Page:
Half of U.S. Adults Will Be Obese in 10 Years

By Amy Norton
HealthDay Reporter

WEDNESDAY, Dec. 18, 2019 (HealthDay News) – A decade from now, roughly half of U.S. adults will be obese – with nearly one-quarter severely so, a new study projects.

The predictions by researchers at Harvard University paint a grim picture: By 2030, the prevalence of adult obesity will be at least 35% in every U.S. state, and in 29 states, the figure will top 50%.

Particularly troubling is the expected rise in severe obesity, experts said.

“It’s really alarming, because that’s when the risk of obesity-related health conditions is high,” said Marlene Schwartz, director of the Rudd Center for Food Policy and Obesity at the University of Connecticut.

Schwartz, who was not involved in the study, said it provides useful information, since it breaks down which states – and which groups of Americans – will be most affected.

While no state will be untouched by the nation’s obesity problem, some will clearly bear a greater burden.

In 25 states, more than one-quarter of the adult population will be severely obese, the researchers project. Some of the highest rates – all topping 30% – will be in Alabama, Arkansas, Kansas, Louisiana, Mississippi and Oklahoma.

“There’s no state where things are getting better, or even leveling off,” said lead researcher Zachary Ward, an analyst at Harvard’s Center for Health Decision Science.

Women are expected to have higher rates of severe obesity than men, with nearly 28% falling into that category by 2030. Meanwhile, one-third of blacks will be severely obese, making them the most affected racial/ethnic group.

And among U.S. households with an annual income of less than $50,000, severe obesity will become the single-most common weight category.

Estimates like these – by state and by demographics – are valuable, according to June Stevens, a spokesperson for The Obesity Society.

“The causes of obesity are very complex and include characteristics related to where you live, your culture and even your friends,” said Stevens, who is also a professor at the University of North Carolina at Chapel Hill.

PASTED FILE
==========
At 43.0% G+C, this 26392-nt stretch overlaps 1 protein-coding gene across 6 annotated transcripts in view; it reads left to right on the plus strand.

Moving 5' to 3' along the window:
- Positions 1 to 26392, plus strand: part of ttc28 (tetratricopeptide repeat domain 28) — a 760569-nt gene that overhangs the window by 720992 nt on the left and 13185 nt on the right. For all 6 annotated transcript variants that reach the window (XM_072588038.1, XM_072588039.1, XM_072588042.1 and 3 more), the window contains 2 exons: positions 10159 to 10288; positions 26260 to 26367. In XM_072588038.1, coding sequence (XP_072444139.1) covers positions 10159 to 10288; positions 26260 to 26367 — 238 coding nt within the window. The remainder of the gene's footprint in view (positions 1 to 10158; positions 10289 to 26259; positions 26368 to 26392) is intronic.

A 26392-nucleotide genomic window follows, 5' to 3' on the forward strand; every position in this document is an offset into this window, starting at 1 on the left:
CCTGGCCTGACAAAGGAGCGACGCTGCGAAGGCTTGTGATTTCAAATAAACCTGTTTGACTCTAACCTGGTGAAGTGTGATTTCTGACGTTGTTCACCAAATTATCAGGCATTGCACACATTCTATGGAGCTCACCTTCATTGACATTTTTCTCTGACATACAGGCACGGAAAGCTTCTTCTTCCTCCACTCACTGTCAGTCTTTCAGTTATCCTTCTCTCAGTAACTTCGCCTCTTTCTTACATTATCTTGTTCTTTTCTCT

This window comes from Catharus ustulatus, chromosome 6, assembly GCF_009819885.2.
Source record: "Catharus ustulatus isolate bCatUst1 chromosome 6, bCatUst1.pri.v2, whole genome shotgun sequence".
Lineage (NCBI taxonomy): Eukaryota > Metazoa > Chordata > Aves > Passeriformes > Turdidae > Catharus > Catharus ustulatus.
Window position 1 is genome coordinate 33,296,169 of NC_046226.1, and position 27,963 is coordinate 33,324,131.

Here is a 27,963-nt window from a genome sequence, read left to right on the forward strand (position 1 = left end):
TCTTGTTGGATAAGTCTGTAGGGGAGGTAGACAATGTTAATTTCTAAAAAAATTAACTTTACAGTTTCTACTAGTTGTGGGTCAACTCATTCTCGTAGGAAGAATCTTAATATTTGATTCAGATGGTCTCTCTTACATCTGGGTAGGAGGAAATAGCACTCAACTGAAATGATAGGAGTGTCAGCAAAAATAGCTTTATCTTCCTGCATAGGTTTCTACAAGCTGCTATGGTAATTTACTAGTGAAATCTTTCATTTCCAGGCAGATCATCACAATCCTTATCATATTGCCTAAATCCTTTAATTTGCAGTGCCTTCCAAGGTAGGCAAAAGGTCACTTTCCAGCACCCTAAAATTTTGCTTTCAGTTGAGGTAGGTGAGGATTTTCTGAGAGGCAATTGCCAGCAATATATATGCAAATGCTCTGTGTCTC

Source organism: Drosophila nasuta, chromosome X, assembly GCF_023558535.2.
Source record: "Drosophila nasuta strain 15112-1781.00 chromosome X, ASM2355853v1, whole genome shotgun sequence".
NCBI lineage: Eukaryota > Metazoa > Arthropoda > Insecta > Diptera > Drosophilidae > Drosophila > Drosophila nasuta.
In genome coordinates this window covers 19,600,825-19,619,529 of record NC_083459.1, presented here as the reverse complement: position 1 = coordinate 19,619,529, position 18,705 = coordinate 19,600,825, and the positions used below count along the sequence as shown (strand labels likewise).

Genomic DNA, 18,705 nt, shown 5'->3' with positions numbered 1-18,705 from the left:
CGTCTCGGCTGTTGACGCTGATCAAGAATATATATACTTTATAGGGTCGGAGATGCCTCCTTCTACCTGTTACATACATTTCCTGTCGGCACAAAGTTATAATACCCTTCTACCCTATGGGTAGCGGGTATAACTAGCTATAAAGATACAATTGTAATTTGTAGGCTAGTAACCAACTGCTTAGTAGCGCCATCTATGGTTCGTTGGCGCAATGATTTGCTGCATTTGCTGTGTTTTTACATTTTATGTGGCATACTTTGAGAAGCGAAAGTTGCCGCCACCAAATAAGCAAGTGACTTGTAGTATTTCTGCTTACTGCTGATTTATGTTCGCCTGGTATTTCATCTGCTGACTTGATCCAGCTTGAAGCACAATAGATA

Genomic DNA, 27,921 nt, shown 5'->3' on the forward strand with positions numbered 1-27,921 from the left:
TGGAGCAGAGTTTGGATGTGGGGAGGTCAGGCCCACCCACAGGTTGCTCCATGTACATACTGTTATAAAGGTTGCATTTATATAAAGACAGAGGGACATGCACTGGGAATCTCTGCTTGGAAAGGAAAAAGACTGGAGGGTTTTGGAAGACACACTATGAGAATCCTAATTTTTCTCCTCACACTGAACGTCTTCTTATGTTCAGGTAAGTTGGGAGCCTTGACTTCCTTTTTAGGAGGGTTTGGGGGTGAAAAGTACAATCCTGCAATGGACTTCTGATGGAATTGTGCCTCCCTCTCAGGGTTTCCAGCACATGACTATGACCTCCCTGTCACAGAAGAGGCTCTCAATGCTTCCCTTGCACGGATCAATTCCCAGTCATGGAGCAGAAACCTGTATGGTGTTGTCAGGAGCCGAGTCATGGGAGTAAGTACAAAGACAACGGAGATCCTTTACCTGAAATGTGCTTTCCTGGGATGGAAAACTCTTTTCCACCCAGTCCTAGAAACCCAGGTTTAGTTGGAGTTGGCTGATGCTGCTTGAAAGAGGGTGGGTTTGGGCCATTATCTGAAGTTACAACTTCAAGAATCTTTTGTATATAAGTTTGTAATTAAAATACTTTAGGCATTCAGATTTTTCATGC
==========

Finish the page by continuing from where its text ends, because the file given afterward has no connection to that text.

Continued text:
“These relationships contribute to different groups of Americans being affected by the obesity epidemic differently,” Stevens said. “In order to effectively prevent and treat obesity, it’s useful to understand these differences.”

And states will need to be financially prepared, Ward pointed out: With severe obesity so prevalent among low-income Americans, Medicaid programs will bear rising health care costs.

The projections, published Dec. 19 in the New England Journal of Medicine , might sound especially dire. But they are more accurate than previous estimates, the researchers said.

Ward and his team started with findings from an annual federal health survey that asks people to report their weight – pulling together responses from over 6.2 million Americans surveyed between 1993 and 2016.

The researchers then pulled data from another government study where researchers actually measured people’s weight and height. Armed with that information, they used statistical modeling to correct for the inevitable “bias” that crops up when people report their own weight.

Right now, the researchers estimate, 40% of American adults are obese, and 18% severely so. Assuming recent trends continue, roughly 49% will be obese by 2030, while 24% will reach the severe obesity category – something that was once rare, Ward noted.

Despite the numbers, both Stevens and Schwartz warned against a hopeless attitude.

“You don’t want everyone to just throw up their hands and give up,” Schwartz said.